Reviewed by Thomas Sheppard (UNC Chapel Hill)
Published on H-War (April, 2012)
Commissioned by Margaret Sankey
Sheppard on Daughan
With the bicentennial of the War of 1812 upon us, we can expect a host of new books on this once “forgotten conflict” in the next three years. George C. Daughan, author of the Samuel Eliot Morrison Award-winning If By Sea: The Forging of the American Navy, from the Revolution to the War of 1812 (2008) sets a high standard for forthcoming volumes with his excellent work on the role of sea power in the country’s second conflict with Great Britain. While 1812: The Navy’s War focuses on the maritime fight, it does not do so exclusively. Daughan sets the young American navy’s battles with British in the context of domestic and international politics of the era, showing how maritime victories reaped lasting political benefits, despite the fact that the war itself ended in a stalemate.
While the Treaty of Ghent restored American and Canadian territory to status quo ante bellum and ignored most of the issues that led to war, Daughan argues that the United States gained much from the conflict, largely thanks to the efforts of its navy. He contends that Great Britain held far more ambitious war aims than merely punishing the upstart nation or maintaining the Royal Navy’s right to impressment. Lord Liverpool planned to use the war to expand Britain’s holdings in North America and, more importantly, permanently cripple its former colonies as a maritime rival. Facing such a threat, survival and recognition as a legitimate foe constituted a tremendous success for the young republic. Daughan clearly sides with those historians who view the war as a victory for the United States. Despite failing at their initial objectives, the country survived a British onslaught and earned the respect of Parliament and the Royal Navy. The U.S. Navy deserves the bulk of the credit for these successes.
Such victories cannot, however, be attributed to exemplary American leadership. Daughan pulls no punches in his depiction of the American government and land forces. On the basis of ample evidence, he paints the civilian leadership from President Madison down as woefully unprepared at the start of the war and poor managers throughout the fighting. The navy, however, comes through unscathed in his analysis, and he tends to view decisions of naval leaders in the best possible light. The navy’s every appearance is as a heroic force that saved the Jeffersonian party which had so vehemently opposed its creation. Such an interpretation has merit; James Madison had been among the foremost critics of building a navy during the Washington administration, and most Americans did assume that the Royal Navy would easily crush the United States’ maritime forces in the months leading up to the war. Instead, the navy won several truly spectacular victories that were of no small benefit at the peace negotiations. Still, naval officers possessed their own flaws. Infighting among officers and civil-military conflicts that reflected poorly on ship captains receive scant attention here, and one hopes that future authors will offer a more nuanced take on naval leadership.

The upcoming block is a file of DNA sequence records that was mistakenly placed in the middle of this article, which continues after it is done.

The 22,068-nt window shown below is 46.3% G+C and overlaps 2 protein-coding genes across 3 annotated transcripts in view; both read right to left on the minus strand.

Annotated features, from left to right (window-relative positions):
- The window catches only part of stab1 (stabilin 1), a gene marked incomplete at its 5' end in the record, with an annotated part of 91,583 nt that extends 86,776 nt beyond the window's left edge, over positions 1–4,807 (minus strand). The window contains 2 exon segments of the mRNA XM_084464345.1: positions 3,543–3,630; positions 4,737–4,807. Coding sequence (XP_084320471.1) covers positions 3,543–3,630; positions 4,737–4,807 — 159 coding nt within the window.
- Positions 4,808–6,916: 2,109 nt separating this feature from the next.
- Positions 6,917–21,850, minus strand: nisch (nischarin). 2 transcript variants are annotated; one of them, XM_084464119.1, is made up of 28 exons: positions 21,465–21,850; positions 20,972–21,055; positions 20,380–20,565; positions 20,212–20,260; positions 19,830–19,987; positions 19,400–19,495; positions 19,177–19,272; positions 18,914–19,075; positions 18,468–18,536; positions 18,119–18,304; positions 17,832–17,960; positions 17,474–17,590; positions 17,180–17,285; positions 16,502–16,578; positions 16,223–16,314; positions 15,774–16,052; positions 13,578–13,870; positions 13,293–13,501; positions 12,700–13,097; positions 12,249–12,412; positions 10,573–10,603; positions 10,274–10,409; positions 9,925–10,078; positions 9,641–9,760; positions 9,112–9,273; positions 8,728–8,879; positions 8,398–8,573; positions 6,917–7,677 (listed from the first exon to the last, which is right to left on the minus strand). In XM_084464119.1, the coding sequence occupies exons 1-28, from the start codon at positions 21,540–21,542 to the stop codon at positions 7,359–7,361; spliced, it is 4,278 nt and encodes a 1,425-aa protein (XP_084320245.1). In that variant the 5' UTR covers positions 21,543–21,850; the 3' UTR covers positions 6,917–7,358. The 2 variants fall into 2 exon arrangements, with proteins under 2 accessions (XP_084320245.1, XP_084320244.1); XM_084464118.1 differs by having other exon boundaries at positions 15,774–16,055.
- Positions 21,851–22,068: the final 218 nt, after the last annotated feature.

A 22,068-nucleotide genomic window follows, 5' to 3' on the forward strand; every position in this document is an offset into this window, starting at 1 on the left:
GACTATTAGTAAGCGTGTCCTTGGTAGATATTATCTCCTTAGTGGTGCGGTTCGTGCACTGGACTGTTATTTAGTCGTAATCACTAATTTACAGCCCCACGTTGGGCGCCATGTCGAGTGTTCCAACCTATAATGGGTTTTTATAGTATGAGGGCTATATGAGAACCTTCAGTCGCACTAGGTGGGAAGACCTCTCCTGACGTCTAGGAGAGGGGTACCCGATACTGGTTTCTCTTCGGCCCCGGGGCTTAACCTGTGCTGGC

Such flaws are more than balanced by Daughan’s contributions to the literature on the war. Unlike other recent works on the naval War of 1812, The Navy’s War places great emphasis on the fighting on the Great Lakes, acknowledging the victories of Oliver Hazard Perry and Thomas Macdonough as far more significant to the final outcome of the war than the morale-boosting but strategically negligible victories in single-ship actions on the oceans. It was control of the Great Lakes that enabled the United States to turn back the British advance in Canada, and the Duke of Wellington cited the lack of British control over the lakes as his primary reason for refusing command in the North American theater.
Moreover, Daughan places the war in its crucial European context, explaining in detail how the course of the Napoleonic Wars shaped British and American decision making and emphasizing the North American theater’s secondary status to the European conflict. While they often verbally castigated Napoleon’s imperial ambitions, American leaders were in the uncomfortable position of needing him to keep winning while they fought Britain, and his defeat and (first) exile to Elba prompted an immediate scramble to negotiate a settlement. Despite its significance, few historians have bothered to systematically place the War of 1812 in the context of the Napoleonic Wars, and Daughan’s analysis on this score is welcome.
Daughan’s prose is first-rate, and his rousing accounts of battles at sea will certainly appeal to a popular audience. Historians may find his treatment of the navy itself unbalanced, and might wish for greater discussion on the role of privateering, but will still find this useful for its many contributions. All in all, The Navy’s War is a worthy successor to If By Sea, and will surely remain a standard text on the conflict for some time.
. Donald Hickey, The War of 1812: A Forgotten Conflict (Urbana: University of Illinois Press, 1989).
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Thomas Sheppard. Review of Daughan, George C., 1812: The Navy's War.
H-War, H-Net Reviews.
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